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Where we answer your tack related questions.

 

Here are four easy steps to help you align your body to ride balanced in a cut back saddle to ensure you are confident and in control of your horses headset.

 

Stacking Your Bones And Muscles:

Sit yourself in a place on the seat of the saddle that allows you heel to fall in a straight line with your hips and shoulder. You should be able to draw a straight line from your shoulders thru your hip joint to the heel of your foot. This position will ensure your best balance point and allow you to stack your bones and muscles down to your platform, the stirrup. This stacking method will greatly improve the efficiency of how your body moves up and down or in and out of the saddle. If your heel is either in front or behind your shoulder or hip and not in line, this means your saddle is either too large or small.

 

Sit On Your Seat Bones:

Make sure when you sit in your saddle that you are sitting directly on your seat bones. Your location will be in the sweet spot or centre of the seat of the saddle. Your seat bones are the most comfortable location to sit and ride your horse from. This position is easy to find. Pay attention to see if you are riding to your tail bone (or what we call "late timing") or riding to pelvis (what we call "perched"). Not riding in the correct position will have an effect on your balance and the horse's head set, as you will not be able to comfortably perform and control for even short periods of time.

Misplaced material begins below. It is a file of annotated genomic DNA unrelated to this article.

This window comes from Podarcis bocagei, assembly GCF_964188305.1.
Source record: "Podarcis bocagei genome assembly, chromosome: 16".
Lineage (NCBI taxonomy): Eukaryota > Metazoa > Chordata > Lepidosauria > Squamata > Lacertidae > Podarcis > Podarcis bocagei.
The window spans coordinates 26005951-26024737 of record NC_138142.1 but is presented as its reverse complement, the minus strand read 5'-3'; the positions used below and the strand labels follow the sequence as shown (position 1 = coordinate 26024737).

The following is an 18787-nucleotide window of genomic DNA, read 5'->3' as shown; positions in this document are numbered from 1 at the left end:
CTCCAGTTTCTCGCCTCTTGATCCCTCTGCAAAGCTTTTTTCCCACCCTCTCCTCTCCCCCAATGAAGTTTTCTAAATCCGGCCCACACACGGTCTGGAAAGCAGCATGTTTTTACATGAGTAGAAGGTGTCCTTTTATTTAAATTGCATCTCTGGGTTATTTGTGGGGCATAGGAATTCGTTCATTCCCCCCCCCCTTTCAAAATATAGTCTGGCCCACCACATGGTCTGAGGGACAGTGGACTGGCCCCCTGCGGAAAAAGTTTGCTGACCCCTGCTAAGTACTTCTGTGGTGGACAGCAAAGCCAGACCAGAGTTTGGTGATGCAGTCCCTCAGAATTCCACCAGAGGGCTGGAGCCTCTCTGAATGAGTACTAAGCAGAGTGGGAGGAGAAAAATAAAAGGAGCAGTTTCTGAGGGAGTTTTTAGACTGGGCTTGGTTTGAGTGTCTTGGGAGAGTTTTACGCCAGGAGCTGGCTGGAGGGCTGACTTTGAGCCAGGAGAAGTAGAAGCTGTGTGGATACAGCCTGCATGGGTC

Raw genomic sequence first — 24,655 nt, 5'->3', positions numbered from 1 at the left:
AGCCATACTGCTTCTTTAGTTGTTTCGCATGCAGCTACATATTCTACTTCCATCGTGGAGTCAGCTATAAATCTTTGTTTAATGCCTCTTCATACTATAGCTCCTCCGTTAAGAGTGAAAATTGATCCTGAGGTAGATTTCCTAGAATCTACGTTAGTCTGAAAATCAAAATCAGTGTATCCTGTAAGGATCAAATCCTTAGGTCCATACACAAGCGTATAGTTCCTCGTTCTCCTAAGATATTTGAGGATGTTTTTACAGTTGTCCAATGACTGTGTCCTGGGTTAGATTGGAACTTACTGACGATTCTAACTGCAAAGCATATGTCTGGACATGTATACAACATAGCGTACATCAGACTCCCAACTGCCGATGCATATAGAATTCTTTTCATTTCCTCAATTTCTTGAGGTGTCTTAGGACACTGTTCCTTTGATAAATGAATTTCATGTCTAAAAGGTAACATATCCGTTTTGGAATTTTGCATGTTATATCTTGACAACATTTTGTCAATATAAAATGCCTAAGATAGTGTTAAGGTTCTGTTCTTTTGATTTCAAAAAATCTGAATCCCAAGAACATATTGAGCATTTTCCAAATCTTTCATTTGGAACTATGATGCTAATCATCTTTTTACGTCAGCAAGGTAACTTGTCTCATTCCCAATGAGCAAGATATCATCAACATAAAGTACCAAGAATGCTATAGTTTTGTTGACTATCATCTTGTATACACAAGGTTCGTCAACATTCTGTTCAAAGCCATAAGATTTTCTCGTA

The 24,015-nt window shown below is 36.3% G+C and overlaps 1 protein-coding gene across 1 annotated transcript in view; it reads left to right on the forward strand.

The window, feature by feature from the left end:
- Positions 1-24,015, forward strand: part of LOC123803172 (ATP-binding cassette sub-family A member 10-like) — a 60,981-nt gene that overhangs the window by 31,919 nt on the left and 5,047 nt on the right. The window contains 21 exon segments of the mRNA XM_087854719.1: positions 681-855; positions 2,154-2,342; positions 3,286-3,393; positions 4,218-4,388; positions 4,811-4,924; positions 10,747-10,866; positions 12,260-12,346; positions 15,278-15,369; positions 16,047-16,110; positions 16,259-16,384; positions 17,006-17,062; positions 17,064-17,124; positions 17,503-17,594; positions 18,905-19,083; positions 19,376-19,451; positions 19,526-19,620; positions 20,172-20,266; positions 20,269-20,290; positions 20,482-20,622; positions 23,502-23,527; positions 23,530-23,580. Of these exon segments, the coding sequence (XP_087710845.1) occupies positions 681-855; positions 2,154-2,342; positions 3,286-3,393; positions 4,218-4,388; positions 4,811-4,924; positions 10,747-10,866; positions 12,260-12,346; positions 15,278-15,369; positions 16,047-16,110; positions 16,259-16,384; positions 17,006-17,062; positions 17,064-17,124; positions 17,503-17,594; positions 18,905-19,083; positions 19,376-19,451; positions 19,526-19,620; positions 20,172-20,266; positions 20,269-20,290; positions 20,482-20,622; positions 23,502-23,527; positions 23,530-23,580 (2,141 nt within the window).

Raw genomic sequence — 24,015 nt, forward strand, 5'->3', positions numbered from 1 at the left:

Look At Your Toe Position:

Make sure your toe is pointing forward and not out. If your toe is forward then your pelvis is closed and your hip is engaged or dropped. That means you are using your outer thigh muscles and your quadrilateral muscles to stack your body and will result in more comfort when you post directly up and down. If your toe is pointing out, you are only using your inner thigh muscles which will force you to post or ride to the cantle of the saddle creating "cantle bang" and pressure into the horses hip area.

 

Fine Tuning Your Fit By Using The Adjustable Bar:

Once you have aligned your shoulder, hip and heel, use the adjustable bar to work within what we call the "2" defined area. Once you have aligned your shoulder, hip and heel, use the adjustable bar to work within what we call the "2" defined area. This is the area of adjustment where you will fine tune your position. You can do this by either moving the bar forward or backward one position or the stirrup leathers up and down a hole or two. Using this method you will be allow you to incrementally adjust your position and align yourself perfectly with your horse's movement and cadence for your best riding performance results.

Have fun and be safe,
David


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